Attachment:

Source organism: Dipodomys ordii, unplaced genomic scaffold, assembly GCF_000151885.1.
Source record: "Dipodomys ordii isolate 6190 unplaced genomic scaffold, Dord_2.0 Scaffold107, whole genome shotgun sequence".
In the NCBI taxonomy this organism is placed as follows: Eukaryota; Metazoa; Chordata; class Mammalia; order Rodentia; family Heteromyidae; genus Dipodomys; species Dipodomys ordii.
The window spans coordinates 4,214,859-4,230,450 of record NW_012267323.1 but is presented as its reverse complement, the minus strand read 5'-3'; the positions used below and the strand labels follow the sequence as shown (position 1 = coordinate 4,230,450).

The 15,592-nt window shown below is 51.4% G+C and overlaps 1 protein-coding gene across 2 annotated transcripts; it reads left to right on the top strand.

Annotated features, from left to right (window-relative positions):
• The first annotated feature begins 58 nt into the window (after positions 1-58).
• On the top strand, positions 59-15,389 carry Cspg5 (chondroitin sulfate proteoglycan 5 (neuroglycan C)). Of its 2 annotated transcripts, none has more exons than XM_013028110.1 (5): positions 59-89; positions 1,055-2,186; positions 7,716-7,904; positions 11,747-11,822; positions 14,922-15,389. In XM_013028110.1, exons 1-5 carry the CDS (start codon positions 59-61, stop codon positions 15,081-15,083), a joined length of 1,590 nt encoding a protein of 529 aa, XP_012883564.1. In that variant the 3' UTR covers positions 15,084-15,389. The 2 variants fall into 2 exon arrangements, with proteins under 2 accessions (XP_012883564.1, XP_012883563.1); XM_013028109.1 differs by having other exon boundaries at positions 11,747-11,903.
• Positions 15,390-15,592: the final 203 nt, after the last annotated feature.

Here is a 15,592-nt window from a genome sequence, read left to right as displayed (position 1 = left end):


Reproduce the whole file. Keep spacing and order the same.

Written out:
Source organism: Dipodomys ordii, unplaced genomic scaffold, assembly GCF_000151885.1.
Source record: "Dipodomys ordii isolate 6190 unplaced genomic scaffold, Dord_2.0 Scaffold107, whole genome shotgun sequence".
In the NCBI taxonomy this organism is placed as follows: Eukaryota; Metazoa; Chordata; class Mammalia; order Rodentia; family Heteromyidae; genus Dipodomys; species Dipodomys ordii.
The window spans coordinates 4,214,859-4,230,450 of record NW_012267323.1 but is presented as its reverse complement, the minus strand read 5'-3'; the positions used below and the strand labels follow the sequence as shown (position 1 = coordinate 4,230,450).

The 15,592-nt window shown below is 51.4% G+C and overlaps 1 protein-coding gene across 2 annotated transcripts; it reads left to right on the top strand.

Annotated features, from left to right (window-relative positions):
• The first annotated feature begins 58 nt into the window (after positions 1-58).
• On the top strand, positions 59-15,389 carry Cspg5 (chondroitin sulfate proteoglycan 5 (neuroglycan C)). Of its 2 annotated transcripts, none has more exons than XM_013028110.1 (5): positions 59-89; positions 1,055-2,186; positions 7,716-7,904; positions 11,747-11,822; positions 14,922-15,389. In XM_013028110.1, exons 1-5 carry the CDS (start codon positions 59-61, stop codon positions 15,081-15,083), a joined length of 1,590 nt encoding a protein of 529 aa, XP_012883564.1. In that variant the 3' UTR covers positions 15,084-15,389. The 2 variants fall into 2 exon arrangements, with proteins under 2 accessions (XP_012883564.1, XP_012883563.1); XM_013028109.1 differs by having other exon boundaries at positions 11,747-11,903.
• Positions 15,390-15,592: the final 203 nt, after the last annotated feature.

Here is a 15,592-nt window from a genome sequence, read left to right as displayed (position 1 = left end):